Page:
New paper by David Weil, Mary Graham, and Archon Fung in Science Magazine: “When rules, taxes, or subsidies prove impractical as policy tools, governments increasingly employ “targeted transparency,” compelling disclosure of information as an alternative means of achieving specific objectives. For example, the U.S. Affordable Care Act of 2010 requires calories be posted on menus to enlist both restaurants and patrons in the effort to reduce obesity. It is crucial to understand when and how such targeted transparency works, as well as when it is inappropriate. Research about its use and effectiveness has begun to take shape, drawing on social and behavioral scientists, economists, and legal scholars. We explore questions central to the performance of targeted transparency policies.
Targeted transparency differs from broader “right-to-know” and “open-government” policies that span from the 1966 Freedom of Information Act to the Obama Administration’s “open-government” initiative encouraging officials to make existing data sets readily available and easy to parse as an end in itself (1, 2). Targeted transparency offers a more focused approach often used to introduce new scientific evidence of public risks into market choices. Government compels companies or agencies to disclose information in standardized formats to reduce specific risks, to ameliorate externalities arising from a failure of consumers or producers to fully consider social costs associated with a product, or to improve provision of public goods and services. Such policies are more light-handed than conventional regulation, relying on the power of information rather than on enforcement of rules and standards or financial inducements….”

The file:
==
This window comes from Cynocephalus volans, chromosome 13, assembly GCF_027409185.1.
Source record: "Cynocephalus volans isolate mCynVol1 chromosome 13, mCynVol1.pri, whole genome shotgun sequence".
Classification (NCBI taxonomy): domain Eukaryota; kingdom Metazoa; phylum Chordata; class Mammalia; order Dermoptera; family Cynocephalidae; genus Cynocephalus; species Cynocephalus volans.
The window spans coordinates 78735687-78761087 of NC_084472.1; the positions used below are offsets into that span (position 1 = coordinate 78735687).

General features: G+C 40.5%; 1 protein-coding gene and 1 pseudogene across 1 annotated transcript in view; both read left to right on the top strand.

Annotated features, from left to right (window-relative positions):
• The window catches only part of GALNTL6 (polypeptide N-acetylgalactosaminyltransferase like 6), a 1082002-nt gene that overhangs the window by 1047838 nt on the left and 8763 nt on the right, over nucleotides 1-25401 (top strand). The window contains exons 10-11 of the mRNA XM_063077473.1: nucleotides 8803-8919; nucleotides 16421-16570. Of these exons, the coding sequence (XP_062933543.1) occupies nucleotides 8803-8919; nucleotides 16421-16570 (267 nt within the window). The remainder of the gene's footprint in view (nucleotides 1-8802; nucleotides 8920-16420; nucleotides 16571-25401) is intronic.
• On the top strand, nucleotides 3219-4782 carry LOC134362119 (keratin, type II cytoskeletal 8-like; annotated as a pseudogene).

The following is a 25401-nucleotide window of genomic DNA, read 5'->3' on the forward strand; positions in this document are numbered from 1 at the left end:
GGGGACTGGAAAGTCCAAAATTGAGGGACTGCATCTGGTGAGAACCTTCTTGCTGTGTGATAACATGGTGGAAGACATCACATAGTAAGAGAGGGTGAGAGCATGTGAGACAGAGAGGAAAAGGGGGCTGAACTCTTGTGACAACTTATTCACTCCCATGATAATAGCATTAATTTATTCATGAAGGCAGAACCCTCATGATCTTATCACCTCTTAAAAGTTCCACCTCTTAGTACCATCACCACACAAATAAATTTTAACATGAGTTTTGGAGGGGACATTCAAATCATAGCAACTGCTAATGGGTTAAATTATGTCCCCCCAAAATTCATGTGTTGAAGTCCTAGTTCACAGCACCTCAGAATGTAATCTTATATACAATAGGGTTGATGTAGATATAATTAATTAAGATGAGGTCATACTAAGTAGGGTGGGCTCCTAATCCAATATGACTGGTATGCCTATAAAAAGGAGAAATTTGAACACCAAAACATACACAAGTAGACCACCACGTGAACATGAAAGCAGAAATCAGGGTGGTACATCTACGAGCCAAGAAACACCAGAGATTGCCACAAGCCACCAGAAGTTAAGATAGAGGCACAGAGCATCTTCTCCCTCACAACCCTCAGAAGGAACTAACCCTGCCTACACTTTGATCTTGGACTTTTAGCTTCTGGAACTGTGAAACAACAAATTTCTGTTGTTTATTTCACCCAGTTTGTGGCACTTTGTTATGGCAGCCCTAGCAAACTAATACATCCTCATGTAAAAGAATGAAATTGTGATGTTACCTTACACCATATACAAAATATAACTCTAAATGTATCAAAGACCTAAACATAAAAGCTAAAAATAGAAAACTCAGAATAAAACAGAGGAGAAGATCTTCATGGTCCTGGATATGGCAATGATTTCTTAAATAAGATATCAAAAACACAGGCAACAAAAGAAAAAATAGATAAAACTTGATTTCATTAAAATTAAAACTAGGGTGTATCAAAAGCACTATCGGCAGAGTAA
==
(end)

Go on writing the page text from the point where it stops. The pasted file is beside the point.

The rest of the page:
See also the Transparency Policy Project at http://transparencypolicy.net/